What first inspired you to write Benefit of the Doubt?

After running my own business for more than ten years I was ready for a new challenge and having a crack at a novel seemed a good idea at the time. I’m not particularly drawn to the solving of murders in the mechanical sense however the crime / thriller genre is a great way to explore human nature since it turns up the volume on all the normal human emotions and reactions. Instead of either a crime professional like Morse or Rebus or a gifted amateur like Poirot or Wimsey I opted for a pastor as someone who is constantly faced with other people’s problems some of which may involve criminality. That choice then also allowed a lot of meditation on issues of faith, doubt and morality which also interest me. Then David Hidalgo appeared more or less out of the blue and started telling his story.

Do you have a particular writing routine?

I’ve found I need to let an idea grow for about six months before beginning to write in earnest. I tend to start around midmorning by rereading the previous day’s work. That involves some minor corrections but it’s mainly just to get back into the zone. Number of words per day can vary between a thousand up to seven or eight thousand depending on what’s going on and what the characters are getting up to. A writing session goes on until its natural conclusion - however long or short that is.


What is the writing habit that you rely on to get you through a first draft?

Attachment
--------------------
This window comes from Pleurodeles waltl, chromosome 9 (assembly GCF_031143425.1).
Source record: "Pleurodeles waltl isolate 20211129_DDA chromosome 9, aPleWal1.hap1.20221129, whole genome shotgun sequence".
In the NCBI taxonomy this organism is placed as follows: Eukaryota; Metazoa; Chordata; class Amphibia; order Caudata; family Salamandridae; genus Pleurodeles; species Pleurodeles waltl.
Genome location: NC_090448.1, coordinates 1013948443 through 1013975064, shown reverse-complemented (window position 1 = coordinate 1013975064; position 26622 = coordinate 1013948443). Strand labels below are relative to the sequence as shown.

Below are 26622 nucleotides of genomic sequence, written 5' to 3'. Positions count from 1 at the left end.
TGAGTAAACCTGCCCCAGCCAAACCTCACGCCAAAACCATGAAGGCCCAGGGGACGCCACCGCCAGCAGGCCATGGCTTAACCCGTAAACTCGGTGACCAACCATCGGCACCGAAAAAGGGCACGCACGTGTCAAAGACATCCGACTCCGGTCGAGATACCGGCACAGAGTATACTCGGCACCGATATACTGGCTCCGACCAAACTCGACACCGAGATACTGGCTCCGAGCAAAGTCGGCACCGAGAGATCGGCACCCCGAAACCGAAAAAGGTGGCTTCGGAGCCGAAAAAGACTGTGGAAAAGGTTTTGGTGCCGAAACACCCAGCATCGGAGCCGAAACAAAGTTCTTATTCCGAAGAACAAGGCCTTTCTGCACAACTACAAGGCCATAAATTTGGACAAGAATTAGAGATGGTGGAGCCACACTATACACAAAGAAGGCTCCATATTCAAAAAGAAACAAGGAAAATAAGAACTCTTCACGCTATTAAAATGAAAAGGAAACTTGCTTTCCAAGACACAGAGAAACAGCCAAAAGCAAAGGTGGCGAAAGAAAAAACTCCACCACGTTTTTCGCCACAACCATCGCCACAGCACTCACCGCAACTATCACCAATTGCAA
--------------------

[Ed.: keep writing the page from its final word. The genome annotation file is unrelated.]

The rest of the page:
I find discipline and routine very helpful in general but I also enjoy the creativity and unexpectedness of the writing process. I write to find out what happens next just as the reader reads for the same reason.

Which living author(s) do you most admire?

In the crime / thriller genre Frederick Forsyth consistently wipes the floor with many more recent “blockbuster” writers. Martin Cruz Smith’s Gorky Park is also head and shoulders above the norm.

Which book would you take to a desert island (excluding the Bible and the complete works of Shakespeare!)?

I have a beautiful one volume large format Narnia my two boys gave me for Christmas many years ago that has happy associations as well as wonderful content. If that’s too much (being strictly speaking seven books) then Three Men in as Boat is constantly entertaining.

How much of you is in any of your characters?

Probably too much and certainly more than I should ever admit to.

In another age I would have been . . .

Maybe a medieval scribe if I were lucky enough, though more probably a nameless serf trying to keep a low profile.

Who would your fantasy dinner guests be?

I always admire the skill of the great jazz age lyricists. It would be fascinating to get a group of the Great American Songbook writers round the table - Irving Berlin, Ira Gershwin, Cole Porter, Dorothy Fields etc. and just listen and learn about how they came up with some of their wonderful work.

Which book do you wish you had written?

So hard to choose just one. The Wind in the Willows is a completely perfect story in its own way. Likewise Catch-22 in a very different way. Or anything by Raymond Chandler.

Who is your favourite literary character?